Council of Independent Colleges Historic Campus Architecture Project

 

 
Carnegie Hall

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Institution Name: Lynchburg College
Original/Historic Place Name: Carnegie Dormitory
Location on Campus: facing due south on the edge of The Circle
Date(s) of Construction:
1909original construction Frye, Edward G.
Designer: Edward G. Frye
Type of Place: Individual building
Style: Beaux-Arts classicism, Colonial revival (Glossary)
Significance: architecture, culture, history
Narrative: see below
References: see below
Materials:
Foundation: brick faced with concrete
Walls: brick
Roof: asphalt shingles
 
Function:
1909-1967dining hall
1909-1967residence hall (men; one faculty advisor)
1967-present (2006)faculty offices
1987-present (2006)other (computer center)
 

Narrative:
Completed in 1909, the Boys' Home, later known as Carnegie Dormitory and then Carnegie Hall, was the first dormitory endowed by the philanthropist, Andrew Carnegie. In addition to living spaces for students and an apartment for a faculty adviser, the building originally contained a separate dining room. This arrangement was soon discontinued, and the college business office was relocated to that space as part of a 1967 renovation that also involved conversion of the building to faculty offices. The print shop was eventually relocated in 1987, and the space was filled by the computer center. A regular program of preventative maintenance keeps this structure in first-class condition.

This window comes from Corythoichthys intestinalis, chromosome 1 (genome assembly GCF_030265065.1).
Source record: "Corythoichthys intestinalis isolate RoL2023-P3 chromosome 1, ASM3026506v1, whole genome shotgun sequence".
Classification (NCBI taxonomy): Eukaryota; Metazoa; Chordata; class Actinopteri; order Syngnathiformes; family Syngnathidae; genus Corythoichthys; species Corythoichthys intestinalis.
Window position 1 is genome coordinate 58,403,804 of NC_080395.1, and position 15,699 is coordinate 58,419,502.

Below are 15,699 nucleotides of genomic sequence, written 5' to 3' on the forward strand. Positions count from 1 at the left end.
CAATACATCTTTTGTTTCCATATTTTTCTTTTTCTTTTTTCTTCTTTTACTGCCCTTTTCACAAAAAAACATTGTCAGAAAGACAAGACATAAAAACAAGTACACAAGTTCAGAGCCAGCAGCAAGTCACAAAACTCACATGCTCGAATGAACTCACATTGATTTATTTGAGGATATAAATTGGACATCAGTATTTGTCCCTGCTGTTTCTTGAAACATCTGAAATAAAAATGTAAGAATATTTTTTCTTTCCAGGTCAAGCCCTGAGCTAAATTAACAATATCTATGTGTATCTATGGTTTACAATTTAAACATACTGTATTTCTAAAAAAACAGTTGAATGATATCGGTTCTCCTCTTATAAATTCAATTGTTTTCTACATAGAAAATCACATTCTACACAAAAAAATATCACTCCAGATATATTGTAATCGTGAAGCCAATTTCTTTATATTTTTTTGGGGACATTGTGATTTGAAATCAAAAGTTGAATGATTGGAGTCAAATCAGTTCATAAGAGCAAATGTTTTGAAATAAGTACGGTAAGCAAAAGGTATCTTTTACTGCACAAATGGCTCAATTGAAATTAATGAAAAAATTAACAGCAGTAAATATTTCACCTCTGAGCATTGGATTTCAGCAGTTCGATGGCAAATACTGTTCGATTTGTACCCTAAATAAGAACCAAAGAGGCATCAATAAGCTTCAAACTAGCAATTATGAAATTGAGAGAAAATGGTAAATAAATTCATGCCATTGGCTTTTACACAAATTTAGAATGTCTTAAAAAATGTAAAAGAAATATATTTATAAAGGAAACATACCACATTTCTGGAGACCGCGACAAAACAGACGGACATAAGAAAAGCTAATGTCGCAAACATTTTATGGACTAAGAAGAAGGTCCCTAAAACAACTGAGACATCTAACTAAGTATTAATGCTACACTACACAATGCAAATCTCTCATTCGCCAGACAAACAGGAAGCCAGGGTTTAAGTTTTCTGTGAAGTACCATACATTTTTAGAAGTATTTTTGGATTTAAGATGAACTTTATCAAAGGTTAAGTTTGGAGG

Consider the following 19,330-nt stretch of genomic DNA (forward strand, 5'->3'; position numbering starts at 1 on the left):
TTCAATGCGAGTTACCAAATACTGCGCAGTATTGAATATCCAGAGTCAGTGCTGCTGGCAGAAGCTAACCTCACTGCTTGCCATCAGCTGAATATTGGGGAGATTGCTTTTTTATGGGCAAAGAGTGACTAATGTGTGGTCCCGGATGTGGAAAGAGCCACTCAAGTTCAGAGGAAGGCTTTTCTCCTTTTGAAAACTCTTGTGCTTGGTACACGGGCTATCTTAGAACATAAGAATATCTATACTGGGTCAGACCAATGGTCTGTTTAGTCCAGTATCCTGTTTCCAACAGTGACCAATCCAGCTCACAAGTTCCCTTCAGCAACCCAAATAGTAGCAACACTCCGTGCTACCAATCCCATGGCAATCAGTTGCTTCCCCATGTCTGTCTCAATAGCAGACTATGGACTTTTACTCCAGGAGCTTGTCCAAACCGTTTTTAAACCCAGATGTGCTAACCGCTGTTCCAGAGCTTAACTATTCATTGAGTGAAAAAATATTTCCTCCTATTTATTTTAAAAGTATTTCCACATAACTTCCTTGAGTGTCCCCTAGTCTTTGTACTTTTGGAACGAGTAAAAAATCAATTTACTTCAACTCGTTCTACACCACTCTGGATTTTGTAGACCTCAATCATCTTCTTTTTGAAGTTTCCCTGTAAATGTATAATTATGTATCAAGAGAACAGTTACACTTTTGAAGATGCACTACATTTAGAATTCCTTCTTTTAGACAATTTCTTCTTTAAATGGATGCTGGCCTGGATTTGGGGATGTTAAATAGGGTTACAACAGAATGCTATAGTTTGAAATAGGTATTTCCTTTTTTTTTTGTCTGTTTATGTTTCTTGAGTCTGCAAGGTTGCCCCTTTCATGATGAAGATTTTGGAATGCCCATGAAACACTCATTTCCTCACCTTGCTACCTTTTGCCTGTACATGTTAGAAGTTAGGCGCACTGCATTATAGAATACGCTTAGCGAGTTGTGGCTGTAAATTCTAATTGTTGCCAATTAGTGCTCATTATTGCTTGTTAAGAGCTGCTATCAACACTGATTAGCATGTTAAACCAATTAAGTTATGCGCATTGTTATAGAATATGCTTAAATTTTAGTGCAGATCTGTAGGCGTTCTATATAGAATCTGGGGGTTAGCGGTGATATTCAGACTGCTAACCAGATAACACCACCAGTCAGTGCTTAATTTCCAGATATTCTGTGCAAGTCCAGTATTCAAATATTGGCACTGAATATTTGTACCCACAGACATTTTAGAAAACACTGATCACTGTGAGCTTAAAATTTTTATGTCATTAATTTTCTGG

References:

Chambers, S. Allen. Lynchburg, An Architectural History. Charlottesville, VA: University of Virginia Press, 1982.

Hopwood, Josephus. A Journey Through the Years; an Autobiography. St. Louis, MO: Bethany Press, 1932.

Potter, Dorothy T. "Walls and Halls, An Architectural History of L. C." In Jubilee: 1903-1978. Lynchburg, VA: Lynchburg College, 1978.

Potter, Edmund D. "The Westover Hotel." M. A. thesis, University of Virginia, 1995.

Wake, Orville. "The First Fifty Years, A History of Lynchburg College." Ph.D. dissertation, University of Virginia, 1957.

 

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Last update: November 2006